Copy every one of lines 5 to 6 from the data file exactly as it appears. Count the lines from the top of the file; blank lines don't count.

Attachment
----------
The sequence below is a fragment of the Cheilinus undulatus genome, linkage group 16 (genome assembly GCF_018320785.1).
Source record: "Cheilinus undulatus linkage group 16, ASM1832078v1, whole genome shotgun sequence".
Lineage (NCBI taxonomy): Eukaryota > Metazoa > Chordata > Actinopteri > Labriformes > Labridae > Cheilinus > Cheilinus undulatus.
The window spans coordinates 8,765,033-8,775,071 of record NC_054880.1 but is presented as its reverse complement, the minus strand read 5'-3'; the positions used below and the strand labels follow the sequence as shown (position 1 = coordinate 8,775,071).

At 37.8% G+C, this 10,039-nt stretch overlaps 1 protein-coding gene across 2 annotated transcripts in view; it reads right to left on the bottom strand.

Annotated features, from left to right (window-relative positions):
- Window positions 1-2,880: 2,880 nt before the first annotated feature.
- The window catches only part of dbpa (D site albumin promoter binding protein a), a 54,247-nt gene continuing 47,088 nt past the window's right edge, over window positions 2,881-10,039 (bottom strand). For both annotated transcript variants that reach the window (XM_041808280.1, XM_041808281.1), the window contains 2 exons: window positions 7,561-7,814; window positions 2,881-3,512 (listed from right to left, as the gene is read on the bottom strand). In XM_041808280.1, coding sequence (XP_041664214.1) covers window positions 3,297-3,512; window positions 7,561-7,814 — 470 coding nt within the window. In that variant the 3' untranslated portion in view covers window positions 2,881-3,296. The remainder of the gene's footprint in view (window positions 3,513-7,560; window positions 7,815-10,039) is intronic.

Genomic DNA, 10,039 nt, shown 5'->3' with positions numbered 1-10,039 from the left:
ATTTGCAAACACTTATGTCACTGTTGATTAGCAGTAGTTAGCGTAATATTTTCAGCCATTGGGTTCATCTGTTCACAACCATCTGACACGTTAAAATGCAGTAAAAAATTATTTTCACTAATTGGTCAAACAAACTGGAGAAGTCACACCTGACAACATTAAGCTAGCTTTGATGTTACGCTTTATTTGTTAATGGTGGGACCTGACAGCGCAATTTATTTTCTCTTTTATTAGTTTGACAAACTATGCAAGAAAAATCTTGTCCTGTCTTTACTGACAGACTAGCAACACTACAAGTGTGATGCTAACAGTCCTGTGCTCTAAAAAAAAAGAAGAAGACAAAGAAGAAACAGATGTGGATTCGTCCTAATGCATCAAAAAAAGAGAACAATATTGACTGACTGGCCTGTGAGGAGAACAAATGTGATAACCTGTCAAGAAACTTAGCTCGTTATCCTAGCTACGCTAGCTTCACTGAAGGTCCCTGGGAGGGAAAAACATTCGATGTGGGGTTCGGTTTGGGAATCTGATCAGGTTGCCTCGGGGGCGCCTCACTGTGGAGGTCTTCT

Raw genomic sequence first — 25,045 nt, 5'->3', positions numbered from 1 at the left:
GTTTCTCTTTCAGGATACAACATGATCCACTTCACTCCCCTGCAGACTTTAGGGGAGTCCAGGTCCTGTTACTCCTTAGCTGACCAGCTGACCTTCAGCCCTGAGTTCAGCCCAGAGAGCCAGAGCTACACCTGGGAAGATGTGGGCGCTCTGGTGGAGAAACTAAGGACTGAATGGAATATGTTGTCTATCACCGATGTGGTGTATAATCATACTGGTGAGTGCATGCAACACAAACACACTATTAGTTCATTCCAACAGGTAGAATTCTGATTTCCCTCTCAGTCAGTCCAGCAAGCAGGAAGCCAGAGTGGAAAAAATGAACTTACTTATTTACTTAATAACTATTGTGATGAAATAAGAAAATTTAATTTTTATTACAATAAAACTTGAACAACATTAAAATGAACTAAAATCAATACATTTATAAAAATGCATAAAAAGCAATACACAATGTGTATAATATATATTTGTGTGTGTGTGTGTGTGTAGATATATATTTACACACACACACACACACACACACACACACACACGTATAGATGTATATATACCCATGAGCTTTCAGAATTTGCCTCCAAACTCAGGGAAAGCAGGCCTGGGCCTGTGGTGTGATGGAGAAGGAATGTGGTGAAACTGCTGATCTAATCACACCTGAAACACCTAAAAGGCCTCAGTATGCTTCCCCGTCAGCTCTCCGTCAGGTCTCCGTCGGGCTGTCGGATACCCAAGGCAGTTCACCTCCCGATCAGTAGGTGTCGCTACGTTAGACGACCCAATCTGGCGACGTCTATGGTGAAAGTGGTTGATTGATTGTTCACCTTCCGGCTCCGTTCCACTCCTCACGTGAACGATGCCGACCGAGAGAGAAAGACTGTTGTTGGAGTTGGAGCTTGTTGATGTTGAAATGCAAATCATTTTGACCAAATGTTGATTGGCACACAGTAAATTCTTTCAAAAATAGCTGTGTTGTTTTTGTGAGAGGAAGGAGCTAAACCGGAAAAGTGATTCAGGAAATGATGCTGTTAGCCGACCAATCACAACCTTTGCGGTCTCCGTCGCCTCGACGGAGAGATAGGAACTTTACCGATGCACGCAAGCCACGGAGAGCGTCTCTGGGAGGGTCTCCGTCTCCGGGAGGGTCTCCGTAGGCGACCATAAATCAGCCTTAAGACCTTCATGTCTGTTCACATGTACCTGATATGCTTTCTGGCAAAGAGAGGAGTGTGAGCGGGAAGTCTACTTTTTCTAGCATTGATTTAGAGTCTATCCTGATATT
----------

At 37.8% G+C, this 10,039-nt stretch overlaps 1 protein-coding gene across 2 annotated transcripts in view; it reads right to left on the bottom strand.

Annotated features, from left to right (window-relative positions):